The sportswriter looks at a potential Michael Phelps comeback and asks, "Why?"
Why rewrite the perfect ending, which Phelps achieved in London in 2012? Why sully the greatest Olympic legacy ever by staying too long? Why risk the hard, humbling tumble from dominant to dominated?
Time, after all, is undefeated. The hard part for innumerable athletes is knowing when it's going to beat you.
The competitor looks at it a different way.
The competitor is less consumed with legacy than with feeding the beast. When you have lived your life pushing against the ceiling of excellence, what do you do when the ceiling is gone and there's nothing left to push? Where, in life outside the arena, is the remotely comparable challenge and remotely comparable thrill?
To the competitor, the day of reckoning is never today, always tomorrow. There is always one more chance to rekindle the glory.
As one member of the Phelps camp put it, "If he can still play, why tell Mozart to stop being Mozart?"
So there are two ways to look at the possibility of a fifth and final (no, really) Olympics for the greatest swimmer in the history of the planet. From the outside, it would seem fraught with risk and likely to end badly, in addition to further delaying the next generation of American swimmers its chance to shine. From the inside – Phelps and his tight circle of family, friends, coach and advisers – it may look totally different.
Of course, a Phelps bid to make the 2016 Olympics in Rio de Janeiro is not a done deal at this point. The U.S. Anti-Doping Agency acknowledged Thursday that Phelps has re-entered its drug-testing pool, which is the first step on the road to a comeback. In order to compete on an international level, a swimmer must have been in the testing pool for a minimum of nine months.
Phelps was unavailable Friday. But his longtime coach, Bob Bowman, told me there is no comeback plan in place at this point. Nothing is decided. Re-entering the testing pool merely keeps open the option to compete again, and doing so at this time makes it possible for Phelps to enter the major meets in the spring and summer of 2014.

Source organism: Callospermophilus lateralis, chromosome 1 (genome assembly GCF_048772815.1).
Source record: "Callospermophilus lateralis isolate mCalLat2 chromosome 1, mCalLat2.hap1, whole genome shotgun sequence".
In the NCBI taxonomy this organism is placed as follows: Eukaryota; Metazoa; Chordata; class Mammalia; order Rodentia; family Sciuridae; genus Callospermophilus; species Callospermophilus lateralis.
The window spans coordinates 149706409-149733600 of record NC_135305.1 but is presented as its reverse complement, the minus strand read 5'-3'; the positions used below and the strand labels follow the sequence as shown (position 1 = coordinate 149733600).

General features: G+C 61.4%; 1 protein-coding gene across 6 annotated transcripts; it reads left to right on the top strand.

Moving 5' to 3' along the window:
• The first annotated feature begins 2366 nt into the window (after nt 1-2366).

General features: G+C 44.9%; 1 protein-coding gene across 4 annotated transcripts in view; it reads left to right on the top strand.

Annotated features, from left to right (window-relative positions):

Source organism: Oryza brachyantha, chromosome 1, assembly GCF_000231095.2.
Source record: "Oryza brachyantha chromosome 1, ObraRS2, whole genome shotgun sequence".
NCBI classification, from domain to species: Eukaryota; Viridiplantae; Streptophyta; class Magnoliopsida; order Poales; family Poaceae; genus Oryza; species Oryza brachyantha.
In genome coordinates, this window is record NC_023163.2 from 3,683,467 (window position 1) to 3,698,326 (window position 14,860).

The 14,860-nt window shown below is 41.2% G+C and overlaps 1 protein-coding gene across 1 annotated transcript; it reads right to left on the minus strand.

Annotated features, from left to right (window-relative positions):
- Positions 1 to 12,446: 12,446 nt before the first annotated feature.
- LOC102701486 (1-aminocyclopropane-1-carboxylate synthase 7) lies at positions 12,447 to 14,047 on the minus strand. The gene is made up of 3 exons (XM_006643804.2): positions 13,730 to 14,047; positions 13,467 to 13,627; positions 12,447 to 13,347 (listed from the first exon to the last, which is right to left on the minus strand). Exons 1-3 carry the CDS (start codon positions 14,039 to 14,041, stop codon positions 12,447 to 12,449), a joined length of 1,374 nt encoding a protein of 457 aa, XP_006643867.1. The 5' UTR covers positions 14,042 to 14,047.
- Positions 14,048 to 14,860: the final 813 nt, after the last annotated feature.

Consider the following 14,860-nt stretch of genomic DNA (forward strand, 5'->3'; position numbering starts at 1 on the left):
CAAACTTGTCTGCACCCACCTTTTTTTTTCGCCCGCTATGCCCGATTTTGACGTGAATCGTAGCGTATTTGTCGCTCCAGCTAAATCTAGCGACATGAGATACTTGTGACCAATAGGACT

But Bowman remains bullish on Phelps' staying power. "I believe Michael could compete at whatever level he chooses to compete," Bowman said from the Minneapolis Grand Prix meet, where Phelps dropped in Thursday as a celebrity visitor but not a competitor.
Phelps recently returned to the pool, trying to keep it quiet. The stated reason was for "fitness," but that's like Tiger Woods playing an emergency nine at the local muni – he's not wired for that. If Phelps is in the water, he's not just splashing around and raising his heart rate a little.
And the word is that Phelps has been a workout regular. So far, at least, this is not the crisis of commitment he encountered between the masterpiece of 2008 (eight gold medals) and the admirably accomplished follow-up of 2012 (four golds, two silvers).
Then, the training was a forced obligation – something to be dreaded more than embraced. Now, according to those in the know, Phelps is a more willing worker because this is what he wants to do. Not what he has to do.
Bowman does not look at the idea of a 31-year-old Phelps in 2016 and see Willie Mays stumbling after fly balls in a Mets uniform. He doesn't see Michael Jordan stubbornly fading away as a Washington Wizard. He doesn't see Ed Reed wandering from Baltimore to Houston to New York, incapable of jaw-dropping defensive plays but also incapable of walking away.
He sees a guy who can add to his record totals of 18 Olympic gold medals and 22 overall Olympic medals.
Maybe Bowman is right. He knows Phelps better than anybody, knows what he's capable of, and knows what the competition will look like three years from now.
He also knows the insatiable competitor within Phelps. It would burn Phelps to his core to come back and get embarrassed by swimmers who will never even approach his high points.
So don't expect to see the chlorine GOAT advance any potential comeback to the Olympic Trials in Omaha in '16 if he hasn't already demonstrated an ability to compete at the highest level. This won't be Janet Evans 2012, out there getting lapped in a preliminary heat.
Still, it is impossible to expect Phelps to come close to his '08 apex, and unlikely that he could approximate his '12 encore. The scope of any comeback would have to be narrowed, in an inevitable acknowledgement of the body's limits.
That would be up to the competitor in Phelps to deal with.
And it would be up to the sportswriter (and others) to deal with a comeback that complicates the perfect ending. Not everyone gets to walk out on top. And not everyone wants to, either.